Today is the 276th birthday of America's first President, George Washington, born on February 22, 1732. Last year, on President's Day, Clara and I drove down the M40 toward Banbury, then headed east into rural Northamptonshire to visit Sulgrave Manor, the ancestral home of the Washington family. My original blog post about that visit is here. George Washington is still a hero of mine, untarnished by cynical college-educated liberalism. I have an old schoolroom reproduction of the Gilbert Stuart portrait in my study, looking over my shoulder as I write, and a few years ago I drove up to the Minneapolis Institute of Arts to see the Lansdowne Portrait, which was temporarily on loan from the National Portrait Gallery in Washington, D.C.
In February 1970 (a month before George W. Bush joined the Air National Guard, three months before the invasion of Cambodia and the killings at Kent State), I was a kindergartner learning to use blunt-ended scissors by cutting out red Valentine's Day hearts and black construction paper silhouettes of George Washington and Abraham Lincoln. We learned that George Washington refused to lie about chopping down his father’s cherry tree. We learned that Honest Abe split wood, freed the slaves, and walked miles to borrow books. That year, 1970, was the last year before the 1968 law went into effect that set aside the third Monday of February as the official observance of Washington’s Birthday. In 1970, we had a day off from school on Thursday, February 12 (Lincoln’s Birthday). Washington’s Birthday fell on Sunday, February 22. In 1971, both birthdays were observed on Monday, February 15—although neither President had been born on that day.
A Kindergarten Year
With our scissors we learned the year,
following our teacher’s perfect pumpkin,
learning to cut away the scraps
from each day’s predetermined shape.
OCTOBER was a pumpkin patch,
pumpkins on the calendar counting up
the orange days to Halloween.
It took patience to follow the lines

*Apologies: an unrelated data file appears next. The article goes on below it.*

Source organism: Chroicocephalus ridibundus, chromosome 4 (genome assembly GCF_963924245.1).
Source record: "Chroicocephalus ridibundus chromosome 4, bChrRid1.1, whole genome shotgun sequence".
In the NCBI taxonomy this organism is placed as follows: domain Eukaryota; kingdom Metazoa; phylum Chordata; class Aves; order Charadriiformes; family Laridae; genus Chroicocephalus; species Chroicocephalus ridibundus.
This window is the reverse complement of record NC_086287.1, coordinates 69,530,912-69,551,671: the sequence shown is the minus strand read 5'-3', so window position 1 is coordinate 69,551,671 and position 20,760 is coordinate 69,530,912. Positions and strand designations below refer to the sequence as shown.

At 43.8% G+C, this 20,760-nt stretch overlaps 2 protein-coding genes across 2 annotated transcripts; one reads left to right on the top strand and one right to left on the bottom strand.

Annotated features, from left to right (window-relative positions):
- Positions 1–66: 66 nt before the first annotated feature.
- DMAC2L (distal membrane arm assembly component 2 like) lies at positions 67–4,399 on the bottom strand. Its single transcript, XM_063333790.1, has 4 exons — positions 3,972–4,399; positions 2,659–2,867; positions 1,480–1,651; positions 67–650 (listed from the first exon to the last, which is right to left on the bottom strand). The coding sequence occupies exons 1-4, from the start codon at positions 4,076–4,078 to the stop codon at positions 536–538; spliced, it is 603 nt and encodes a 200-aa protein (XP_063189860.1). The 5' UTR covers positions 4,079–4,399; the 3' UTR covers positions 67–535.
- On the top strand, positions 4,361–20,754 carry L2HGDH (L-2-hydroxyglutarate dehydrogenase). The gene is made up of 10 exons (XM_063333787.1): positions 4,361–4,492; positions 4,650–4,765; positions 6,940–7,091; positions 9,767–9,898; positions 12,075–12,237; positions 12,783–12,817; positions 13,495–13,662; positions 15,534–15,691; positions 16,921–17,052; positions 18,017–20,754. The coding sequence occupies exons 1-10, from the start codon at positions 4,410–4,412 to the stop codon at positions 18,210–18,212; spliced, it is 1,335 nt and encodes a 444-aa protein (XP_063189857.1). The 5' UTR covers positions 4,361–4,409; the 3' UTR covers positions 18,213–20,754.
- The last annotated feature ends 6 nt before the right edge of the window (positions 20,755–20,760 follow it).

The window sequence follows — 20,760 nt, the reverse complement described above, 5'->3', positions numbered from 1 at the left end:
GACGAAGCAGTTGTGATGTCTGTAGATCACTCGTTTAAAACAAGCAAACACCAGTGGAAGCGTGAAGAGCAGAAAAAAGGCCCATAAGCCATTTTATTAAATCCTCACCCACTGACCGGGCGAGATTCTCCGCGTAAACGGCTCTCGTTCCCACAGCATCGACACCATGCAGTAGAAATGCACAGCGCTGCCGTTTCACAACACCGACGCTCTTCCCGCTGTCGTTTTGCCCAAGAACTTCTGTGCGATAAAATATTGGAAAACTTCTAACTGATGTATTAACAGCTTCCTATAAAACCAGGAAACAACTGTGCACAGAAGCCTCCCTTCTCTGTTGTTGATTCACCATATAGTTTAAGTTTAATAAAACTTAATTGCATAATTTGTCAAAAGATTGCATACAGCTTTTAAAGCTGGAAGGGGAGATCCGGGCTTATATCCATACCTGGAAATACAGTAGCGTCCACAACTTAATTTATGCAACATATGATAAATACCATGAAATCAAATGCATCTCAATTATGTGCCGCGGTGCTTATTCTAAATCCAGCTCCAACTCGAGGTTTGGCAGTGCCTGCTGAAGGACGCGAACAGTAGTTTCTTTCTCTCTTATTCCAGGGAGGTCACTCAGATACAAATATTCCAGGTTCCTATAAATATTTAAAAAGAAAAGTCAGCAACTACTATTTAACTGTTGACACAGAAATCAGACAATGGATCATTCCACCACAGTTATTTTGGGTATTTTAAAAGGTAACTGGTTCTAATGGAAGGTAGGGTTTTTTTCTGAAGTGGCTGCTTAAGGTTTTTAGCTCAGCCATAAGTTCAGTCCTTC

and not to run with our blunt-headed
scissors across the room,
knowing how long we had to wait
until the last of those pumpkin-shaped days.
Then NOVEMBER came in the shape
of our own hands dressed as turkeys,
and we cut carefully around our fingers,
because each finger was something
to be thankful for, something to be counted on:
the five days of the week, the ten months
of the school year, September to June.
We learned that every month had its shape:
DECEMBER Christmas tree, JANUARY snowflake,
the heart unfolding its symmetry in the middle
of the shortest month. And after the shamrocks
of MARCH, we cut umbrellas
to shade each APRIL day from rain, and tulips
and daffodils for MAY. Our hands
steadied through the year, from the day in
day out of our scissors cutting paper,
smoothing out the creases in our hearts,
throwing away the scraps with the
heart-shaped holes, or taping them
to the window to let the sun shine through.
"Yes, it's red," she said resignedly. "Now you see why I can't be perfectly happy. Nobody could who had red hair."
Another important 2008 centennial I failed to mention in my previous post is the 100th birthday of Anne of Green Gables, originally published in 1908. I plan to celebrate by rereading the book. For a while, I've been coveting The Annotated Anne of Green Gables; maybe this is finally the year to buy it. L.M. Montgomery's classic is one of the books I read several years ago when I decided to read some of the children's books I missed out on because I was a boy and the father of boys. It's a lovely book, and one whose appeal should extend beyond a circle of precocious prepubescent girls and nostalgic grown women. Because, of course, it's really about how wonderful it is to have red hair—like Anne, the young George Washington, and me.
Note: check back later for "Federalist Friday," and a run-down of Federalist 3 & 4.
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